Let’s just put it straight: The word of technology is never short of hype. Some years ago, the tech-world got flushed with excitement about the Cloud, just to turn eyes on Big Data a year ago. So today, when Internet of Things peaks in popularity, let’s take a moment to dig into the issue:
Is Internet of Things just a short-term hype, that will soon fade?
Or is it an idea absorbing people’s minds much longer than we think?
To answer that, let’s jump a few decades back.
Great Scott! We’re back in 30’s!
The short history of Internet of Things
“Within our grasp is the leisure of the Greek citizen, made possible by our mechanical slaves, which far outnumber his twelve to fifteen per free man… As we step into a room, at the touch of a button a dozen light our way. Another slave sits twenty-four hours a day at our thermostat, regulating the heat of our home. Another sits night and day at our automatic refrigerator. They start our car, run our motors, shine our shoes, and cult our hair. They practically eliminate time and space by their very fleetness.”
Jay B. Nash, ”Spectatoritis.”
Sounds like a slightly skeptical description of Intelligent Home System? Nothing like that.
Actually, ”Spectatoritis” was published in 1932. Obviously, that time Nash’s predictions couldn’t involve the Internet, not to mention Internet of Things devices. And YES, Nash openly criticised what he called “commercial entertainment consumption.” But the very vision of smart objects assisting people in their daily routines started seeding in people’s minds years before ARPANET launch. And — paradoxically — it was partly thanks to Nash.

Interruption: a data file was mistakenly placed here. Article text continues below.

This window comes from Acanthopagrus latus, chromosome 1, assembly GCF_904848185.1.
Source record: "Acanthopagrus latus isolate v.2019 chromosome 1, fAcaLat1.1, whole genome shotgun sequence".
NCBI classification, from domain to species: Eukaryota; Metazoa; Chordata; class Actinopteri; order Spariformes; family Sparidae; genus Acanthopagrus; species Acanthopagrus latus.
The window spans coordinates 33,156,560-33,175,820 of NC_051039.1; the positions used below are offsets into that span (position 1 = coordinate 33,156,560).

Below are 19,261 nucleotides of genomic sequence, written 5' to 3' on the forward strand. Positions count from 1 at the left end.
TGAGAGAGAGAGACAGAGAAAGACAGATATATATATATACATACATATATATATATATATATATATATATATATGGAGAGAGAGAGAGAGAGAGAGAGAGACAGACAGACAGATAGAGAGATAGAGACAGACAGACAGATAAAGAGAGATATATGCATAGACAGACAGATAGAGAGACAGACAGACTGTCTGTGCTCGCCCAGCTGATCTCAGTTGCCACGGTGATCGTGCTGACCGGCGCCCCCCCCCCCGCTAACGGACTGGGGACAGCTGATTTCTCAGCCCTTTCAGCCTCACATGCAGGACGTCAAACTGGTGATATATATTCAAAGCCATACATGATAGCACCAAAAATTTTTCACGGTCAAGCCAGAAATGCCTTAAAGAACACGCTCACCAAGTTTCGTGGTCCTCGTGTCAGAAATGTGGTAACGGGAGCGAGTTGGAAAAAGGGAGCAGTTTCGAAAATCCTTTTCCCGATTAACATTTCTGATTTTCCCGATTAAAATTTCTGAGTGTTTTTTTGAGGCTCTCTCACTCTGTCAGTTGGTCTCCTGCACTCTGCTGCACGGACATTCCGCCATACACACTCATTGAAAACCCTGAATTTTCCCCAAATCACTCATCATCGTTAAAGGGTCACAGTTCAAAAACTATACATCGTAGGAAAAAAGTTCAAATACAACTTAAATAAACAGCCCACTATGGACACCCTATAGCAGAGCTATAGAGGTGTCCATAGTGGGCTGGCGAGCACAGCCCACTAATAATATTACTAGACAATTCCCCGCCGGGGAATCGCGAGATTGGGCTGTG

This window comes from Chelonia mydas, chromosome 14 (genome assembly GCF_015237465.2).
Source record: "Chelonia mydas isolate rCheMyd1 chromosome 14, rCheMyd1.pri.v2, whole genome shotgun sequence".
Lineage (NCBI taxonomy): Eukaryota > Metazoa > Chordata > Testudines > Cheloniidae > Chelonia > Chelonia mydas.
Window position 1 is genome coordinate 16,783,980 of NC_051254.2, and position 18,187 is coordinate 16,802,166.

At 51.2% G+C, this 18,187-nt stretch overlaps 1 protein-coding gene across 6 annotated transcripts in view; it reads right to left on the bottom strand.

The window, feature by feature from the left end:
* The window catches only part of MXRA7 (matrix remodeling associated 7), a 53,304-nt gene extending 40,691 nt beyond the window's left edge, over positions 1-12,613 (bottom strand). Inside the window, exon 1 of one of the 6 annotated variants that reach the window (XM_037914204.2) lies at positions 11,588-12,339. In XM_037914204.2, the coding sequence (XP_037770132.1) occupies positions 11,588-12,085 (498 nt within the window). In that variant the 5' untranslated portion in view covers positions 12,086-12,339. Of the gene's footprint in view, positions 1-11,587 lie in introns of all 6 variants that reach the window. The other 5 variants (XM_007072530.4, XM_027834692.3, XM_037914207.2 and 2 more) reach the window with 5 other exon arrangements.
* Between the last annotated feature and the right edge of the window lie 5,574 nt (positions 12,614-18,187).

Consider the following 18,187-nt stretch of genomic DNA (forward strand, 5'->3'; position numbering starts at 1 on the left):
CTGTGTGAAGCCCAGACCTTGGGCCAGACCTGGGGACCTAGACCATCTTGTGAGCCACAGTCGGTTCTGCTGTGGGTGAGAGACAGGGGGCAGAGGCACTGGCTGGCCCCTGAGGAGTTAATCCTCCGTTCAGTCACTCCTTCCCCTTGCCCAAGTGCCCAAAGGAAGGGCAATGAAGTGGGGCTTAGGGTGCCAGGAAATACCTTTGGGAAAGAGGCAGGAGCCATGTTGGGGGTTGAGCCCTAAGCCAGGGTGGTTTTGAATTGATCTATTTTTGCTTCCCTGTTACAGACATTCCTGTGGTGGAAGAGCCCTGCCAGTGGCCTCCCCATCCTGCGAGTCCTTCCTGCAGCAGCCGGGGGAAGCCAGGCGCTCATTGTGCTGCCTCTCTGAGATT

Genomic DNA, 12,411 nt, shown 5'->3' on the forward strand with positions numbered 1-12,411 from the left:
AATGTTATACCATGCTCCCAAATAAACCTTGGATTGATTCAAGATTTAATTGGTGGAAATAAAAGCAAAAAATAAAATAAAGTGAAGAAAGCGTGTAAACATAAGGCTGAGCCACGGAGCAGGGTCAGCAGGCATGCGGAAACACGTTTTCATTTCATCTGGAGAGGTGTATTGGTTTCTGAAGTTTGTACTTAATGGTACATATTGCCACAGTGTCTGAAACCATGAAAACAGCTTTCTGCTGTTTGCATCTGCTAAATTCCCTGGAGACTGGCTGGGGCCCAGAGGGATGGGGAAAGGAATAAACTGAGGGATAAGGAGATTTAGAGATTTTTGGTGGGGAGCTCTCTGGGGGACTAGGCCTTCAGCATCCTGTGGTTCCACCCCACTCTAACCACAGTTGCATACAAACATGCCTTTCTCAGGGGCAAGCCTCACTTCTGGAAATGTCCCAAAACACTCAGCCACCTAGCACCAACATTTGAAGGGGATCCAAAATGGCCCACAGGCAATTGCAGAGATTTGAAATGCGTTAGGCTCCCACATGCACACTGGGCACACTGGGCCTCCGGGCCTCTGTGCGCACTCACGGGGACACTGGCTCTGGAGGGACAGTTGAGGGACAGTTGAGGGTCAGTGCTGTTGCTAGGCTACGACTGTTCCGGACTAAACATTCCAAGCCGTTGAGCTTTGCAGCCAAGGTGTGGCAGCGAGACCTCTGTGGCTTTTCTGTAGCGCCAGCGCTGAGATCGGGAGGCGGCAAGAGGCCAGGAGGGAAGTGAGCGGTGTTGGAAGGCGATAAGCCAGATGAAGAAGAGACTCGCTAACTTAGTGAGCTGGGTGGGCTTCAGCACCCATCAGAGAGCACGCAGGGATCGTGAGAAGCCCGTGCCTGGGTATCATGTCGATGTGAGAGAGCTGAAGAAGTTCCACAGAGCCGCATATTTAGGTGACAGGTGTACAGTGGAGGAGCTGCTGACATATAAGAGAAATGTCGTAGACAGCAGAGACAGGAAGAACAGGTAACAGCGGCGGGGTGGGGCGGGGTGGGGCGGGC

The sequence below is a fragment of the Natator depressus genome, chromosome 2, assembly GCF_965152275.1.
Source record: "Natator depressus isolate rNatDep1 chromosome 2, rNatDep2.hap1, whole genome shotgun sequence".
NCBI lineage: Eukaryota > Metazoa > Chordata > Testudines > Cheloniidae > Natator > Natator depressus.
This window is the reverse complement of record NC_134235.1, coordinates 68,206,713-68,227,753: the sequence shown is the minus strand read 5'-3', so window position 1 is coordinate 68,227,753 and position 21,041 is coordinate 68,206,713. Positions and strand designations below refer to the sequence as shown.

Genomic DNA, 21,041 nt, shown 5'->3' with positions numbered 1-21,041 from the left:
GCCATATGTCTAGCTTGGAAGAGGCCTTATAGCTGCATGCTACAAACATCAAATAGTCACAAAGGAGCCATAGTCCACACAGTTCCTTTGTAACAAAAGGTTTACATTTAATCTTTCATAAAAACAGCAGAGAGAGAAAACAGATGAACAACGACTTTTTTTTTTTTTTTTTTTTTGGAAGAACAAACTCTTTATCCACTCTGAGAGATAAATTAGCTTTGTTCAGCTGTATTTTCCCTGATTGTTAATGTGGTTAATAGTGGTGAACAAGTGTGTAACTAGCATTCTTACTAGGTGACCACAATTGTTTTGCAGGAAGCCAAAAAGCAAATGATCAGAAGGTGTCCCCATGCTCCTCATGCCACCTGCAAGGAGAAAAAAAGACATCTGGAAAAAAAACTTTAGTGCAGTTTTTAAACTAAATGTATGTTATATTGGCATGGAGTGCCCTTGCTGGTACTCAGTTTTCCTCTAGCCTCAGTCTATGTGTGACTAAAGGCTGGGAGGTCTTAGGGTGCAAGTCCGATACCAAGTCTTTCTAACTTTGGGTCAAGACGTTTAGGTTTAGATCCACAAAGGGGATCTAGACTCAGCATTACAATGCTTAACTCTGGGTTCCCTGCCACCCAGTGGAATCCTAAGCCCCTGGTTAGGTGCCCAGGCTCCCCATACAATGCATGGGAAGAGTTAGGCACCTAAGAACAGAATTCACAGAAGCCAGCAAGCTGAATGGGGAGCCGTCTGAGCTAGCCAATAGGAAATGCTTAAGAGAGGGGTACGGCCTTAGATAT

It didn’t take long to see the results. In 1955 Edward O. Thorp comes up with an idea of the first wearable computer (yep, you read it well). His analog pocket device used for predicting roulette wheels was developed together with Claude Shannon, and tested in Las Vegas in 1961.
But wearables trend didn’t stop with facilitating gambling games. In fact, after just a few years, wearables got used i.a for the sake of the physically challenged. It was 1967, when Hubert Upton invented his analog wearable, helping the Deaf in lip reading. Ten years later, when CC Collins developed his head-mounted camera converting images into a 10-inch tactile grid on a vest, wearables made a way also for the visually-impaired.